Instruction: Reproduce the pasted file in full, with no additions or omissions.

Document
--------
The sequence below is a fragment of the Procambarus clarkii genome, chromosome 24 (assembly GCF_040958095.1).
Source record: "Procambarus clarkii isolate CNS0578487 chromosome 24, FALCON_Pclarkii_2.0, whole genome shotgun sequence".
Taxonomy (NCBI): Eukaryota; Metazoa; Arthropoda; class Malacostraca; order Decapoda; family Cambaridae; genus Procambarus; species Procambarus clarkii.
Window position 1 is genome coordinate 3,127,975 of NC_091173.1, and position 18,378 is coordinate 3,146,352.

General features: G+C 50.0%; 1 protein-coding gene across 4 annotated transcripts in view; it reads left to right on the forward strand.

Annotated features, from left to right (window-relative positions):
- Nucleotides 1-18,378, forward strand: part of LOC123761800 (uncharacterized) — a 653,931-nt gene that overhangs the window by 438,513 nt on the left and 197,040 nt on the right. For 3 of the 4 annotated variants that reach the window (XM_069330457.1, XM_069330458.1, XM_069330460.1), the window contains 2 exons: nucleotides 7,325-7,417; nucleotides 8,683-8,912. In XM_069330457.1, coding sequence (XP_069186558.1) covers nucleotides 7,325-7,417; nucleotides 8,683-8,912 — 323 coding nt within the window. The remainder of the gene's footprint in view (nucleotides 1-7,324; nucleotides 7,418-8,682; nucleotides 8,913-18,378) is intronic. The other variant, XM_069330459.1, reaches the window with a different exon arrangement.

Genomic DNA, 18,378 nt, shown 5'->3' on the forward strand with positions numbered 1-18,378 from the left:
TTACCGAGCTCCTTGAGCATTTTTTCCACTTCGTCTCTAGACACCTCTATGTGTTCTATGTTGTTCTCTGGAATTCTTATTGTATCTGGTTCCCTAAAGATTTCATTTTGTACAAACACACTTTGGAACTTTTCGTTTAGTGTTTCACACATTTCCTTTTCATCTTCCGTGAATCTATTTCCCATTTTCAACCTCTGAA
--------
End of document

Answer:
The sequence below is a fragment of the Procambarus clarkii genome, chromosome 24 (assembly GCF_040958095.1).
Source record: "Procambarus clarkii isolate CNS0578487 chromosome 24, FALCON_Pclarkii_2.0, whole genome shotgun sequence".
Taxonomy (NCBI): Eukaryota; Metazoa; Arthropoda; class Malacostraca; order Decapoda; family Cambaridae; genus Procambarus; species Procambarus clarkii.
Window position 1 is genome coordinate 3,127,975 of NC_091173.1, and position 18,378 is coordinate 3,146,352.

General features: G+C 50.0%; 1 protein-coding gene across 4 annotated transcripts in view; it reads left to right on the forward strand.

Annotated features, from left to right (window-relative positions):
- Nucleotides 1-18,378, forward strand: part of LOC123761800 (uncharacterized) — a 653,931-nt gene that overhangs the window by 438,513 nt on the left and 197,040 nt on the right. For 3 of the 4 annotated variants that reach the window (XM_069330457.1, XM_069330458.1, XM_069330460.1), the window contains 2 exons: nucleotides 7,325-7,417; nucleotides 8,683-8,912. In XM_069330457.1, coding sequence (XP_069186558.1) covers nucleotides 7,325-7,417; nucleotides 8,683-8,912 — 323 coding nt within the window. The remainder of the gene's footprint in view (nucleotides 1-7,324; nucleotides 7,418-8,682; nucleotides 8,913-18,378) is intronic. The other variant, XM_069330459.1, reaches the window with a different exon arrangement.

Genomic DNA, 18,378 nt, shown 5'->3' on the forward strand with positions numbered 1-18,378 from the left:
TTACCGAGCTCCTTGAGCATTTTTTCCACTTCGTCTCTAGACACCTCTATGTGTTCTATGTTGTTCTCTGGAATTCTTATTGTATCTGGTTCCCTAAAGATTTCATTTTGTACAAACACACTTTGGAACTTTTCGTTTAGTGTTTCACACATTTCCTTTTCATCTTCCGTGAATCTATTTCCCATTTTCAACCTCTGAA